Truck Driving Memories from Red Wing
by Jan AKA Red Wing
(New York state,USA)
My first years in a truck were in a six wheeler, trucking livestock. I ran up and down the interstate some of the time. From small farms up in the hills, to the Livestock Sales, to the Cattle Shows, to the harsh reality of the Slaughterhouses....a necessary evil.
I learned you can tell a lot about a person by the way they treat their animals.
I got to know the buyers who populated the weekly livestock sales... watched them as they challenged the auctioneer, trying to manipulate the prices they paid for the cattle in the sawdust ring before them.
Back in those days, the smoke from their cigars was all part of the scenario. German was spoken by many of them. The song of the auctioneer was always music for me.
A few years ago, I pulled into the empty parking lot of what had been a weekly livestock auction. Every Thursday, the parking lot had been filled faithfully by the buyers, sellers, farmers,and on-lookers. I had been among their ranks for many years.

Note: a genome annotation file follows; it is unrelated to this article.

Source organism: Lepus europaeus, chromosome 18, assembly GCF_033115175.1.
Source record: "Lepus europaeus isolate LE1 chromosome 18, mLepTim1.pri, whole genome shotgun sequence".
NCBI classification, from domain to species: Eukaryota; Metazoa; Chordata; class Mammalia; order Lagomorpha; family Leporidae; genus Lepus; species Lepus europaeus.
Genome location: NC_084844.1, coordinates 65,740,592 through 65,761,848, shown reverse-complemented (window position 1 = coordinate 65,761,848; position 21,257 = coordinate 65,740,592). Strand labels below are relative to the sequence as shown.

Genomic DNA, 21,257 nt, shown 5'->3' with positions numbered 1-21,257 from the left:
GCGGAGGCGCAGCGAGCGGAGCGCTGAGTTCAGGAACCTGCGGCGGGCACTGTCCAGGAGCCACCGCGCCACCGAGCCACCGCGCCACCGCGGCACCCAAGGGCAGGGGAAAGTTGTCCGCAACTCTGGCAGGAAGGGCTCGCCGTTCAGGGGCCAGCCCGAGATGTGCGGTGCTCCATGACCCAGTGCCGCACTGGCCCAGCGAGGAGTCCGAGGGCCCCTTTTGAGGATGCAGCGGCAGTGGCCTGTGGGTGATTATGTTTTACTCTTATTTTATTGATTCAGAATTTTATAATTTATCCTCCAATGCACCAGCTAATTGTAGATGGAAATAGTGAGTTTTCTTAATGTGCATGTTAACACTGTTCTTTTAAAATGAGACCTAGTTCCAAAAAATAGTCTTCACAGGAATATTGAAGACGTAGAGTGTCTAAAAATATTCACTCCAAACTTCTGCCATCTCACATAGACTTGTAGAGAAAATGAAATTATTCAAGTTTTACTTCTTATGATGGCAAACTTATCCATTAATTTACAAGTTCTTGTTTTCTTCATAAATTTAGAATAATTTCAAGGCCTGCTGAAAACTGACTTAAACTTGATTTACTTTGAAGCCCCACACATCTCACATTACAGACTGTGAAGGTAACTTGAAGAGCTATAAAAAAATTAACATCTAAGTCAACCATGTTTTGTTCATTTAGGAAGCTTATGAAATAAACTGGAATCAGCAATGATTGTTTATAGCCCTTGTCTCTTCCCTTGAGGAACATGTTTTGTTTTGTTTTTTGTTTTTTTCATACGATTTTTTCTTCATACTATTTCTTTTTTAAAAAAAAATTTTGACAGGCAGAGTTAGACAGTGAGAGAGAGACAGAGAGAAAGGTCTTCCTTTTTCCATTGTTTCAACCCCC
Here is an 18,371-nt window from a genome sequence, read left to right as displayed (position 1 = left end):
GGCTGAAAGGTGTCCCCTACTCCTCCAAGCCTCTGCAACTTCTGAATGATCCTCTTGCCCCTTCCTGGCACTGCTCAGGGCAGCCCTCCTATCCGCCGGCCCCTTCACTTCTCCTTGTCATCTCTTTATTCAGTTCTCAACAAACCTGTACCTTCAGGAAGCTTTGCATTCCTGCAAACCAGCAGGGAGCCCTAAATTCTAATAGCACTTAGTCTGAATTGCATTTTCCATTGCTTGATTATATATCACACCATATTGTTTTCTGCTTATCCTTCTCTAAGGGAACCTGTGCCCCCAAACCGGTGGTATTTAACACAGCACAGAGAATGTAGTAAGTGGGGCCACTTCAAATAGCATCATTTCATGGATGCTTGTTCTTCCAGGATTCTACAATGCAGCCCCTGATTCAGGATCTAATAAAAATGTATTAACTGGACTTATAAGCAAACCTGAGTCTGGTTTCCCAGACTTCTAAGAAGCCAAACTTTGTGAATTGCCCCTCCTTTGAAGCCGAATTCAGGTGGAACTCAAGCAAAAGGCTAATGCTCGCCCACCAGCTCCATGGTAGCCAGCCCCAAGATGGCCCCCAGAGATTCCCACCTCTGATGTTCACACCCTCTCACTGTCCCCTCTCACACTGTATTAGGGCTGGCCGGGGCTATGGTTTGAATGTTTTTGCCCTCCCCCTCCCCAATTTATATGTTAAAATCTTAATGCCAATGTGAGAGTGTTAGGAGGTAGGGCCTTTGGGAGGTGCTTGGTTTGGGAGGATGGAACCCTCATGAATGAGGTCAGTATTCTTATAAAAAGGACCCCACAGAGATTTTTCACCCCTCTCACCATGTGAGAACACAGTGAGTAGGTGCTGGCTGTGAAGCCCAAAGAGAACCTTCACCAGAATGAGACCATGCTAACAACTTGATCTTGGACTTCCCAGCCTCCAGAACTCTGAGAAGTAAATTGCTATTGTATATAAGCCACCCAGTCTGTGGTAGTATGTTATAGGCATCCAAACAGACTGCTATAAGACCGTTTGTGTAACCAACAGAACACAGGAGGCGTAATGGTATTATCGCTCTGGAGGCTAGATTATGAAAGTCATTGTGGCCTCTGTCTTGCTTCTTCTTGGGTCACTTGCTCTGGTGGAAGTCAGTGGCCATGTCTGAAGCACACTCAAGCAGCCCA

But this day there were only memories to meet me as I peered in the half-open door. The sale barns had been sold, and were scheduled for demolition in the near-future.
I entered the dim interior and slowly climbed the steps where the seats encircled the sawdust ring. The auctioneer's empty box was there. And the scales! They were still there, after all those years! I wondered how many animals had crossed them!!
As I stood there, I heard in my mind once again, the auctioneer as he sat in the seat above the ring..." This cow is a good one, boys! What are you going to give me for her? " And the song would begin, with the buyers haggling over the price.....the bantering between them and the auctioneer, as old as time itself.
I looked at the now-empty seats...I could remember exactly where I used to sit at the end of the row of buyers, as I waited for my load. Many of them are long since gone now....fading into the mists of time.
I walked slowly out through where the empty pens echoed with the calls of the cows and calves, now long since silenced, and thought of the people who had worked there, were there every week, and whose faces I always welcomed.
With the years, had come many changes for me, and I now lived two hours from there, far up in the northern reaches of the state. But the memories there were as sharp and clear as if I had been there the day before.
Slowly I walked through memories of my past life. One of the few women who trucked livestock, no one ever forgot my name!